I believe this illustrated that water chemistry is a very dry topic to a non-chemist. Most people in the coffee industry (certainly in the barista arena) are not accustomed to this level of science. Sure, we can proudly consider ourselves geeky and be proponents of coffee brewing as a science, not just an art. But it is rare to find someone who is happy to work as a barista for £8 per hour, and yet is also willing (or even able) to muster the concentration and willpower it takes to get a mental foothold on this topic.

The issues
So backing up a bit, just what are my concerns about water? Well at this stage I don't know what I don't know. I have suspicions, based upon some things I have read on the topic of coffee water quality. I'll continue...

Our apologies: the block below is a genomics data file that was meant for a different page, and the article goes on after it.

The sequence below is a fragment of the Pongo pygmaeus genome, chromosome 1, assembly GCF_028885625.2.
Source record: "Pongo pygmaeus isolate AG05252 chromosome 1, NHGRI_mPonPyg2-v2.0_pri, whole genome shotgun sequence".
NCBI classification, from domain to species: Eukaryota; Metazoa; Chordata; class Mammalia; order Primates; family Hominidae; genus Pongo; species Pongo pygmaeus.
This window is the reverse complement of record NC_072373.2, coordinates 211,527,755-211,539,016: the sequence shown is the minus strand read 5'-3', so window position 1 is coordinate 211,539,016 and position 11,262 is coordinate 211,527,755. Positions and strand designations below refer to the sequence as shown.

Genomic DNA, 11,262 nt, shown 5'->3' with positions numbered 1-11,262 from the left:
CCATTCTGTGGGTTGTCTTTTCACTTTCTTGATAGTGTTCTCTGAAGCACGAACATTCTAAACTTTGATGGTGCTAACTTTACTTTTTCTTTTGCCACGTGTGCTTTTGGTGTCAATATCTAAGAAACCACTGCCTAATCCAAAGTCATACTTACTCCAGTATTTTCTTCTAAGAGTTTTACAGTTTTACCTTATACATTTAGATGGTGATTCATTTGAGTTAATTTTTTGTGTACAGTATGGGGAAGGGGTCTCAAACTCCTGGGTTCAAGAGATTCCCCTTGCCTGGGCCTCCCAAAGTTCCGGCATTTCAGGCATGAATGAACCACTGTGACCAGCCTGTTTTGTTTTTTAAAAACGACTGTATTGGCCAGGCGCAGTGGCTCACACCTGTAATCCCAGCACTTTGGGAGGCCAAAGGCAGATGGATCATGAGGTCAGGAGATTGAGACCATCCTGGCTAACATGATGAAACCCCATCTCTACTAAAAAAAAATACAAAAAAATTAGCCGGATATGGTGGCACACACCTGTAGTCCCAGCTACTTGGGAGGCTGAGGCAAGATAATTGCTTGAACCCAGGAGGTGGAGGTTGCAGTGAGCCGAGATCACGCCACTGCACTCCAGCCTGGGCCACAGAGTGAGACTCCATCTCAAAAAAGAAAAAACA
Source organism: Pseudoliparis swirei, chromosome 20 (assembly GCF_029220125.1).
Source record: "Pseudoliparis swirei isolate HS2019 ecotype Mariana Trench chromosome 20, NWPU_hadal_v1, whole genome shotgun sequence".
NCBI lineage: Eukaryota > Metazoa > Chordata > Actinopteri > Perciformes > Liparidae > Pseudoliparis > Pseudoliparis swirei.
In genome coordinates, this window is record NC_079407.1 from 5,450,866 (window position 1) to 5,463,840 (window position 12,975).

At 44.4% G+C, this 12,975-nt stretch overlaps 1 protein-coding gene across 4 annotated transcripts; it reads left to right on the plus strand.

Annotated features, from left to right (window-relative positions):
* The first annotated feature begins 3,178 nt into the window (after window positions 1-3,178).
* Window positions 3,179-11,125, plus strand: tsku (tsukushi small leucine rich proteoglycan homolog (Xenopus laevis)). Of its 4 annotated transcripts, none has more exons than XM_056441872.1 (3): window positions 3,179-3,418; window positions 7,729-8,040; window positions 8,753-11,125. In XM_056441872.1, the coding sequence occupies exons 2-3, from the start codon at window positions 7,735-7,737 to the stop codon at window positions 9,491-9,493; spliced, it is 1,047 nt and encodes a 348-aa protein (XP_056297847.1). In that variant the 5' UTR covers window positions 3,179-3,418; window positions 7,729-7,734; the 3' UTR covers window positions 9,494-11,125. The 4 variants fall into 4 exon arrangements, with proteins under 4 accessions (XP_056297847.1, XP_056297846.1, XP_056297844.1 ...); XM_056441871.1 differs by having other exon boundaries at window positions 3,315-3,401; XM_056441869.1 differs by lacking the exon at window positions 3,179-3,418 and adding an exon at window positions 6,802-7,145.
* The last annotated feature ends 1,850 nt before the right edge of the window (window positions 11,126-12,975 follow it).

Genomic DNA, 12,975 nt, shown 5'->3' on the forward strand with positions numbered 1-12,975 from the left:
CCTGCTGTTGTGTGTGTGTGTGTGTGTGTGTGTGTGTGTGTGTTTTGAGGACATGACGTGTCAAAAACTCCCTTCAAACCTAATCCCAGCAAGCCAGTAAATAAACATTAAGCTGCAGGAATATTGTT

Quality. Purity. What do they mean? In simple terms it seems to mean that there are very few particles (solids) within it other than the H2O itself. Particles might be minerals/metals, such as calcium, iron, potassium, and also things like faecal bacteria (yes... poo!) and substances that affect colour. (Click here for an explanation of ten key parameters in water quality, according to the Drinking Water Quality Regulator) We often hear talk in our industry of ideal water quality measured in parts per million (also known as micrograms per Litre mg/L) ... somewhere around the 150ppm mark is usually touted as good for coffee (although opinions differ). In many parts of the UK, and certainly in the UK's coffee capital of London, water is NOT pure. It is nasty, horrible, recycled piss and the taste of it confirms this. It has a high ppm (something like 300ppm in London). It is also very 'hard' (see below). This has an adverse effect upon coffee taste, as well as damaging coffee brewing equipment such as espresso machine boilers, which quickly develop scale. So to be fair, a good deal of work has gone into providing commercial equipment that can filter out some of this crap and also soften the water, so that problems like scale are reduced.